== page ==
Hoarding effect on tomato prices over, extra early fall for Moroccan tomato imports

Greenhouse vegetable cultivation is gradually feeling the impact of the coronavirus too. Until last week, it seems that tomato growers were still reasonably safe. However, the hoarding effect that resulted in higher prices is now over.

The market will come under pressure in the next few weeks, and not only in tomatoes. This is partly due to an annual phenomenon. The coronavirus outbreak is, however, undoubtedly throwing an extra spanner in the works. That is according to Arie Middelburg of GreenMatch in the Netherlands. He is discussing the current tomato-specific market situation.

Morocco quickly fell away
Prices have held up in the last while. A glance at the European tomato dashboard shows this. It was updated on 20 March. These prices are, at least, on par with the five-year average. It seems that trading is still going well, even in Italy and Spain. These two major tomato producing countries are in lockdown.

It seems only Morocco is suffering. This is based on the figures that follow below. Markets all over Europe are, however, in danger of being thrown into turmoil now. Prices are also being put under pressure. "Morocco fell away far faster than usual regarding production. Partly due to that, prices temporarily shot up. But that is over now," says Arie.

Slower effect on the tomato market
That the coronavirus is affecting the tomato market, is not unexpected. "With tomatoes, it just seems to be taking longer. The retail-focused programs took a bit more of a toll on tomatoes. Production is, however, now increasing considerably. That is normal for this time of year. Market pressure is, therefore, on the rise."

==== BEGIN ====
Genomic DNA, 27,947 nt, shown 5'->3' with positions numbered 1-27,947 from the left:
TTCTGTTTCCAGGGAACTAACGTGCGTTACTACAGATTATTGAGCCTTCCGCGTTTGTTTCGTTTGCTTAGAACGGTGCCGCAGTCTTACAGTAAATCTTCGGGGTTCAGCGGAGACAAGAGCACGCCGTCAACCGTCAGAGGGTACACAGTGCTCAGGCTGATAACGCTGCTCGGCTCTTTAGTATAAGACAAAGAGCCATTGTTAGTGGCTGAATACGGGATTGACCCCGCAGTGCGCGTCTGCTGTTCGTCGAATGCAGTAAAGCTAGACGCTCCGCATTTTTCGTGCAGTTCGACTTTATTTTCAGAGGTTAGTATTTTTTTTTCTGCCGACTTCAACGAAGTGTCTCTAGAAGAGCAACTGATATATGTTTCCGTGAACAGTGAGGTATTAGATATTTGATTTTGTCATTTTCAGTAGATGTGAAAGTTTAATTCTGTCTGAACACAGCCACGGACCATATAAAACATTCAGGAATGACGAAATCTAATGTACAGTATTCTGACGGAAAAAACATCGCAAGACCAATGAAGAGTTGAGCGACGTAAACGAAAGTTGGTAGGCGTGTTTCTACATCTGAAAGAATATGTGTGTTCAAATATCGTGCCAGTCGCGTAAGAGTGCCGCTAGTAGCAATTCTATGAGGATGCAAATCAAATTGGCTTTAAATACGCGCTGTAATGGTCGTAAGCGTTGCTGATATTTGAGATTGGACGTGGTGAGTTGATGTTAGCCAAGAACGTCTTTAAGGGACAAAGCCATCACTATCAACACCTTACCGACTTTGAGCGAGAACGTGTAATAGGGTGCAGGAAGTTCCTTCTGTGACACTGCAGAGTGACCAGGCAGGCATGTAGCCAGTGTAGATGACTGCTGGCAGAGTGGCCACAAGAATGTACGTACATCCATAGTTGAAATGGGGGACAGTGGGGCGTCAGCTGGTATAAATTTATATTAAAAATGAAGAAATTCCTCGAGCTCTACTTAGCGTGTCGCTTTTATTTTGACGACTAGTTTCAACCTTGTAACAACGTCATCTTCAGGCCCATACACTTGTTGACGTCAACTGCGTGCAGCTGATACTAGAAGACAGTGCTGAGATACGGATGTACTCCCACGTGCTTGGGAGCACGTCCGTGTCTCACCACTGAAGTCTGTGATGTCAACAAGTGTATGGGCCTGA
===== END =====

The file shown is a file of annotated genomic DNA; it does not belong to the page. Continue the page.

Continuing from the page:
The retail sector first focuses on the usual programs, says Arie. "They buy-in where needed. That certainly happened last week. A lot of people were panic-buying then." This caused prices to climb, which is not (yet) reflected in the European figures below. Arie is not surprised by this.

"There is, however, no limit to how much retailers could buy. You see that they are still sitting with stock. There is, therefore, less demand. The hospitality sector and day traders are also needed. There is now hardly any of this. As a result, I expect prices to drop. I have said this before. There is no other way in this market situation."

Fall has begun
In some cases, the coronavirus effects were visible last week already. These are besides the hoarding. "For example, last week, I heard about logistics problems. This was from people in Spain, where it caused delivery delays. There are staffing problems in the distribution centers and only one driver per truck. That is, of course, causing delays," continues Arie. That is no longer the case, assures Arie. "It is also not acceptable. We are talking about food. Borders must, therefore, remain open."

Arie admits he is 'not completely at ease' with what the next weeks might bring. "We started off with relatively high prices. The decline seems to have begun now. Prices are now roughly at the 2019 level. And that was a great year. But I am concerned that prices will fall even more. That will be due to this coronavirus and the rising production."

The complete European picture. Click here to enlarge the full report